You’ll have some health scares, some biopsies, and wonder if you’ll ever be able to have kids way before you should have to worry about that decision–all before you recognize you’re actually content in your life without having children, in contrast to what others may say about you making a great mom.
You’ll have an opinion and a voice more than you have ever expressed. Don’t be afraid to use it in a gentle way. You’ll begin to care less about what people think about you. That insecurity won’t completely go away though, so you’ll find yourself continuing to work on that from time to time, even now, but you’ll have a stronger sense of self and what makes you “you” more than ever. You’ll realize you never fully stop uncovering the layers in the identity you’ve wrapped yourself in all of these years—and you’ll start to get excited about getting to know yourself better. You even have some talents on reserve you know nothing about—just you wait!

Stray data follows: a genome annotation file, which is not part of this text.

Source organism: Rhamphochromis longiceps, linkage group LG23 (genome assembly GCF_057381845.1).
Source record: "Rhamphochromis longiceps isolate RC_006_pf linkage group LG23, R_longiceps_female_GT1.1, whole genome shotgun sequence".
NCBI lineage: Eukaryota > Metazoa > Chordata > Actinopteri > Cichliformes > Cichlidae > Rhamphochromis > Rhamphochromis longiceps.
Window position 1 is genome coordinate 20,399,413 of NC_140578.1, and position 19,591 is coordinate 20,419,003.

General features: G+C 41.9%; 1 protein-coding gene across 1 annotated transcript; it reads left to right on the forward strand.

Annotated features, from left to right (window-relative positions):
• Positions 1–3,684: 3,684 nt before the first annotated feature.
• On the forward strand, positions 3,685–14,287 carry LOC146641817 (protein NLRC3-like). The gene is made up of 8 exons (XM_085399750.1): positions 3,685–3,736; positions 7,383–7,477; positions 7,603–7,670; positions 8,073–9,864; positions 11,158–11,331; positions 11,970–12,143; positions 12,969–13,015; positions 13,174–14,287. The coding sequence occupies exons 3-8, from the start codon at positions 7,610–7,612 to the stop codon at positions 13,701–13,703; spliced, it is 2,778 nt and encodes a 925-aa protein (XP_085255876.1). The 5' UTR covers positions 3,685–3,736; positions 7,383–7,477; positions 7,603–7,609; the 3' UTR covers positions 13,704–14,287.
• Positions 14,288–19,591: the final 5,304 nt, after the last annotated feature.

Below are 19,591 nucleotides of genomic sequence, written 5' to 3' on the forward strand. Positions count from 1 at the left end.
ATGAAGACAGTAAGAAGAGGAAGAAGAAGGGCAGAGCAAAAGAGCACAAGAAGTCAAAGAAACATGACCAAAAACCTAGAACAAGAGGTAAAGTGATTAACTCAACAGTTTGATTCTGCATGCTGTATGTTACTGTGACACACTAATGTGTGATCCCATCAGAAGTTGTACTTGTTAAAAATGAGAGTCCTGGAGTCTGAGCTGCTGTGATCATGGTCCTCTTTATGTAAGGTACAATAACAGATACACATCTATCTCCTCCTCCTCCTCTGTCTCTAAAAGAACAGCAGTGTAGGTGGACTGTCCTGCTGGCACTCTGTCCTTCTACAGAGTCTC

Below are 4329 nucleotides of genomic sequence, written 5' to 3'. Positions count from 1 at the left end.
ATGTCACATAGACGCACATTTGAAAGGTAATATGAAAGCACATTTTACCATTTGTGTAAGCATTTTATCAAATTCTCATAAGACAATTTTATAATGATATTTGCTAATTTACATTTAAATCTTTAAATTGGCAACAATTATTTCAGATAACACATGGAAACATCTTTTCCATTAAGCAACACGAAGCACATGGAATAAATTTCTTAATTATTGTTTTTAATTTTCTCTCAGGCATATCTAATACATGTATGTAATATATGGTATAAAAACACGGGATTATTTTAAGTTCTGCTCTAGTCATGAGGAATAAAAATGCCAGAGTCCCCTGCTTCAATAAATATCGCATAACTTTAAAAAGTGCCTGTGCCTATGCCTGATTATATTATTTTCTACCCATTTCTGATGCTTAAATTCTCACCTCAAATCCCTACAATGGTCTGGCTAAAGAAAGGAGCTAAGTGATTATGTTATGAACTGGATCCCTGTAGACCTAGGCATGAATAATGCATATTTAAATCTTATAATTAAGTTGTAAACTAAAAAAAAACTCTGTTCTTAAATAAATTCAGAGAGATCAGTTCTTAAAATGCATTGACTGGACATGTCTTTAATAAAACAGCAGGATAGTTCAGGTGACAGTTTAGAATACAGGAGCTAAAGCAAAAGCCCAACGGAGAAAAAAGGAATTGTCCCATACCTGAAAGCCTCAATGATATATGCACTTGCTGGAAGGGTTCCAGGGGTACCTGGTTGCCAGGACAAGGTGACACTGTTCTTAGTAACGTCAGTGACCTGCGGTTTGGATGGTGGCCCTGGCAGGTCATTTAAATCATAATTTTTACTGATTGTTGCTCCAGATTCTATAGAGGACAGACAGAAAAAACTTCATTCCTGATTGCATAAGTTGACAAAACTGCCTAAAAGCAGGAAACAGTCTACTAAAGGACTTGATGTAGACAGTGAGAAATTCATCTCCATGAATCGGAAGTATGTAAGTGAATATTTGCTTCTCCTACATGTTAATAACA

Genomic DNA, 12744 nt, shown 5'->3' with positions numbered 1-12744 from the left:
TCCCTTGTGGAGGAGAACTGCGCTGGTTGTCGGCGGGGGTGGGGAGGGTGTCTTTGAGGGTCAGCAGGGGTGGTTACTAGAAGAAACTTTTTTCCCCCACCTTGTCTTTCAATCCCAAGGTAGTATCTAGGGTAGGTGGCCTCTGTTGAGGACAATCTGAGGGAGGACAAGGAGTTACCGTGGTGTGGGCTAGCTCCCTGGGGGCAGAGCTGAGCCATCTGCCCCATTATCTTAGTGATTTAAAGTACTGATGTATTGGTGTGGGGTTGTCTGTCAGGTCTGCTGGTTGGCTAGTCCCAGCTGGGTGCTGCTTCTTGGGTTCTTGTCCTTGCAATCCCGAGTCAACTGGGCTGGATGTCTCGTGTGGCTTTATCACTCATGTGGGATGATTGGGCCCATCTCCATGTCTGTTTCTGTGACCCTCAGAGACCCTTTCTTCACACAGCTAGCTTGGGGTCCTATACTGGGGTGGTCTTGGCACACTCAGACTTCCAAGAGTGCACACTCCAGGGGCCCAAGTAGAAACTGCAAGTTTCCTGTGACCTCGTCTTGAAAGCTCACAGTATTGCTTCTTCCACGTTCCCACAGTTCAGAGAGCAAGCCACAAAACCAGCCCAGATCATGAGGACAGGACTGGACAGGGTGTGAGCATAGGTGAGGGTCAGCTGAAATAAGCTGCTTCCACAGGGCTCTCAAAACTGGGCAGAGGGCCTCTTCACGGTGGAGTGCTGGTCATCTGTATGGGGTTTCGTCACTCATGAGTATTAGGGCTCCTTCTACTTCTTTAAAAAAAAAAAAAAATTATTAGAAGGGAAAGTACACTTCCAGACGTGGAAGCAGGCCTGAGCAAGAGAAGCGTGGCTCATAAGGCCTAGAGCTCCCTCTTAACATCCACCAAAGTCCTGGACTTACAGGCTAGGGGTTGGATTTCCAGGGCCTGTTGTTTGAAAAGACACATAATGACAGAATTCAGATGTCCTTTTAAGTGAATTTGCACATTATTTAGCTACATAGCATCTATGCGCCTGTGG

Some people will let you down, so remember that not everyone has the same heart as you. Continue to give anyway. You’ll look back and know it wasn’t really about them after all.
You won’t look back at your past nearly as much as you do now. Be grateful for being able to live a life with less attachments and responsibilities. You’ll acquire all this “stuff” and realize you have way too much of it anyway. Every “thing” that you ever wanted, will lose its sparkle in time and “experiences over things” will replace the need for the tangible.